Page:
Blend the milk, peanut butter, sugar and essence together first. Then add the ice cubes and blend again - if the peanut butter gets too cold right away it clumps up.
Add another ice cube and serve,
I only added sugar because the peanut butter I keep is really salty (no added sugar). You might like to add more milk to your taste.
Also good: adding a scoop of dairy free ice cream (vanilla).
Must be consumed through a straw, otherwise won’t bring all the boys to to yard.
How’s that for a title. Just dripping with SEO.
Anyway, last week I had cookies on the brain and spent some time sifting through internets looking for a recipe. I wanted peanut butter and chocolate, no eggs, no dairy, no gluten. Most recipes used dumb egg replacers, actual eggs or other undesirable too-exotic ingredients and things.
After much reading I tried this combo to a satisfyingly delicious result, fortunately it only made very few cookies because over the course of the week I ate all of them.
Notes on ingredients:
Flour: I used a store brand gluten free flour which is a combination of flours. I think seed based flours would hold up best rather than starchy ones in this recipe but hey, experiment away! I’d be curious to see what happened with rise flour for instance.
Peanut Butter: I love peanut butter with more salt than sugar, and my cookies turned out quite salty, because I added even more salt. This was delicious to me but be wary of this and consider adding no salt at all (if salt is listed before sugar in the ingredients of your peanut butter, you know it has more salt. If neither are listed, your peanut butter is healthier but probably less tasty!).
Oils and milk: coconut oil could be substituted for extra light olive or canola oil, and the milk could be swapped for anything or omitted completely, I just found it helped bind the ingredients.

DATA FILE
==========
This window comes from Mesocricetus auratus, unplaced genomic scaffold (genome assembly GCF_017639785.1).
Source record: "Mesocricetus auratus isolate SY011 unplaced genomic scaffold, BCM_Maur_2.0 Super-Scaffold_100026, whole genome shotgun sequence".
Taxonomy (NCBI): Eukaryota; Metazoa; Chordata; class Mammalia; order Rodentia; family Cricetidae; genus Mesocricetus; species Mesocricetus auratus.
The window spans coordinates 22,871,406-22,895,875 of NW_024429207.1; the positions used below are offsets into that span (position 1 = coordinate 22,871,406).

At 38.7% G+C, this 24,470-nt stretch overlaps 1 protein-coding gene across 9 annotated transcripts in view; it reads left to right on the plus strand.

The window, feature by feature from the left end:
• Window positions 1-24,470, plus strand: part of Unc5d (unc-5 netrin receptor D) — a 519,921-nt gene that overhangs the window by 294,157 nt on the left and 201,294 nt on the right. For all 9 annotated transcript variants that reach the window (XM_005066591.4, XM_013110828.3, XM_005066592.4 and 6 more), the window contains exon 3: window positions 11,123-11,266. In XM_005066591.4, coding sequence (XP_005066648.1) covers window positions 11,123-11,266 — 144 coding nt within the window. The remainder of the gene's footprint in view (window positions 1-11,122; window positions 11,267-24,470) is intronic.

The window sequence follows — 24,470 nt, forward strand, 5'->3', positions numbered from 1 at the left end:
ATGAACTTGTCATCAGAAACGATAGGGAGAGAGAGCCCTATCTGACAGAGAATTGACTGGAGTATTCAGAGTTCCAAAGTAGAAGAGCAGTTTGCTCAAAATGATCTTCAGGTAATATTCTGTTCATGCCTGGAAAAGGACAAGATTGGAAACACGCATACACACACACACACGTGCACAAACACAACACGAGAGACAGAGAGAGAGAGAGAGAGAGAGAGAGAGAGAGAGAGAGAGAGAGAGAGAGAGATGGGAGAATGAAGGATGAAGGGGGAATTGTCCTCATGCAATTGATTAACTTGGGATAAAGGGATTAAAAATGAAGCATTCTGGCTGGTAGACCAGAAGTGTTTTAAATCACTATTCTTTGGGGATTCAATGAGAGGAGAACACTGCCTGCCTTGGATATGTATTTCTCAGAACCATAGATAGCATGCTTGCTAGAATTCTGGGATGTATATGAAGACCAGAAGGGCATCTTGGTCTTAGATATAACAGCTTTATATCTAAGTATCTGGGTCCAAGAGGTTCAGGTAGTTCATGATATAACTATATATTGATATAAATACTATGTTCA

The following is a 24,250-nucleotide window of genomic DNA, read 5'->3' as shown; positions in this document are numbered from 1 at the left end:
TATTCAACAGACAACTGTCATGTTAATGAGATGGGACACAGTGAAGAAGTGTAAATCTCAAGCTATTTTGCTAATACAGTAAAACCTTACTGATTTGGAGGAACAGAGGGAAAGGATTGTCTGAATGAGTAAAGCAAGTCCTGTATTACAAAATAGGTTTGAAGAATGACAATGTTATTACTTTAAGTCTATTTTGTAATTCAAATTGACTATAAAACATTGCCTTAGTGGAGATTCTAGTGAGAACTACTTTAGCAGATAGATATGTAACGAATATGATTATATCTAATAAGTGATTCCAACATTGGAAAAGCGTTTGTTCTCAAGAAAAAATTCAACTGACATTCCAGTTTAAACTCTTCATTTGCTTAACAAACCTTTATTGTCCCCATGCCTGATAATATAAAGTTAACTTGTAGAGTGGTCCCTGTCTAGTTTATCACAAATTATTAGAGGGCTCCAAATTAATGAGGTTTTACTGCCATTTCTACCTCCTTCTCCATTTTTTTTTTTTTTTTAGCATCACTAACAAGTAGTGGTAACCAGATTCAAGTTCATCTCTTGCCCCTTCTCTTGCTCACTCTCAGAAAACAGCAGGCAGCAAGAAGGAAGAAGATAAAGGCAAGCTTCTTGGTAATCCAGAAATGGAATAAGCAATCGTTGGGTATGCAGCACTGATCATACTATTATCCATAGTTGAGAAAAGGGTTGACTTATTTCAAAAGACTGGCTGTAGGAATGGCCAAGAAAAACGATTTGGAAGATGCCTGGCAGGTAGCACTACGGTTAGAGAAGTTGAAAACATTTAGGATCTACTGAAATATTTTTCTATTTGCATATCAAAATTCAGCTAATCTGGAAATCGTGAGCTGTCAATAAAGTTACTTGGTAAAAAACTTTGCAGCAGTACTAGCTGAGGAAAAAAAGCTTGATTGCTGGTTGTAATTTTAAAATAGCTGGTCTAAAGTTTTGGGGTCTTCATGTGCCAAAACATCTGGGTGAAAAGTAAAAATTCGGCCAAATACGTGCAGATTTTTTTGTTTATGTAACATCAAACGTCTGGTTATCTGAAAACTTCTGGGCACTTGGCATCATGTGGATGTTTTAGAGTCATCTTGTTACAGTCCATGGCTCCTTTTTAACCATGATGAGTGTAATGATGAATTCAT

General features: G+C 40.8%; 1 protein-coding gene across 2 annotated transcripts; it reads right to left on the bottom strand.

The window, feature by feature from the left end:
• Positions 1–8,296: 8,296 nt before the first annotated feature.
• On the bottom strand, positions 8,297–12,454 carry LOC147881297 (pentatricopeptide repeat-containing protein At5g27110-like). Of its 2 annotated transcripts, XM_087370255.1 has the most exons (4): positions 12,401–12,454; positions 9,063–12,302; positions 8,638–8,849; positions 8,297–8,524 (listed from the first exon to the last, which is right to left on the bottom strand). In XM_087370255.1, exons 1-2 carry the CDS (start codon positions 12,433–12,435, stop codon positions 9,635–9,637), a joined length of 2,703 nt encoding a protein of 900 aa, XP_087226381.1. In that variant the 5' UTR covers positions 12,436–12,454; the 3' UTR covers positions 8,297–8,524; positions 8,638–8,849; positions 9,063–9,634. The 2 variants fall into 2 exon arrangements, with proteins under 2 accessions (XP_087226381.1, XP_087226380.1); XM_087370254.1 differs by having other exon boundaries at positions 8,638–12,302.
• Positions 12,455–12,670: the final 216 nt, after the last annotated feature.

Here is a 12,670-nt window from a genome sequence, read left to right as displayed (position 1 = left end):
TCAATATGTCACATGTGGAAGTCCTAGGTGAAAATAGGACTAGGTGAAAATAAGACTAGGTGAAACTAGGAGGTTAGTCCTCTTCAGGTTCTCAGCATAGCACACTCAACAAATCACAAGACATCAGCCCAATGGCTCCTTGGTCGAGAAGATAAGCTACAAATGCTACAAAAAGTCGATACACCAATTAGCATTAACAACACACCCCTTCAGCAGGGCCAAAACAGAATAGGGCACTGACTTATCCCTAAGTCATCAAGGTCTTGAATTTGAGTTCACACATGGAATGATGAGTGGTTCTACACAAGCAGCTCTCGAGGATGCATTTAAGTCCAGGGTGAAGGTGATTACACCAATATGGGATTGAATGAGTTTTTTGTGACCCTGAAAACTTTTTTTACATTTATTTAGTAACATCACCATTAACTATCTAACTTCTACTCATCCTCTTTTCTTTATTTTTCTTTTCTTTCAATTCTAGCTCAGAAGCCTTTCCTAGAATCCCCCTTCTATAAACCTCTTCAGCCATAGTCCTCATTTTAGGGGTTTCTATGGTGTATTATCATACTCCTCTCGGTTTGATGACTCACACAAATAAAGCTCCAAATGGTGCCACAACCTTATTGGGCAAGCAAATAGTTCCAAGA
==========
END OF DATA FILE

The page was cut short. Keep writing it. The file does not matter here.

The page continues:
Preheat your oven to 170°C and grease or line an oven tray with baking paper.
Combine everything except the chocolate chips and mix well. When all the ingredients are evenly distributed, add the chocolate chips. I found the mixture didn’t stick together particularly awesomely.
Spoon balls of mixture out onto the tray and flatten, I made 9 medium sized cookies and they spread about 15-20% during baking.
Bake for 12-15 minutes or until the edges start to brown.
I love love love Nice Blocks, in particular, the chocolate/coconut flavour. I recreated it last night with this combination:
Whisk ingredients together in a freezer-safe container. You want to almost whip some air through it so it will freeze into nice fluffy ice cream. Put it in the freezer for about 3 hours.
If you have an ice cream maker, I’m jealous - use that.
The mixture will freeze more quickly in a wide shallow container - i.e, if the liquid is spread over a greater area.
*I used homebrand coconut cream, which is more like coconut milk than cream, it’s thinner. The more expensive brands of coconut cream tend to have a thicker creamier consistency but this doesn’t really matter.
Some tracks from the upcoming release of The Great Gatsby are available for listens via Spotify: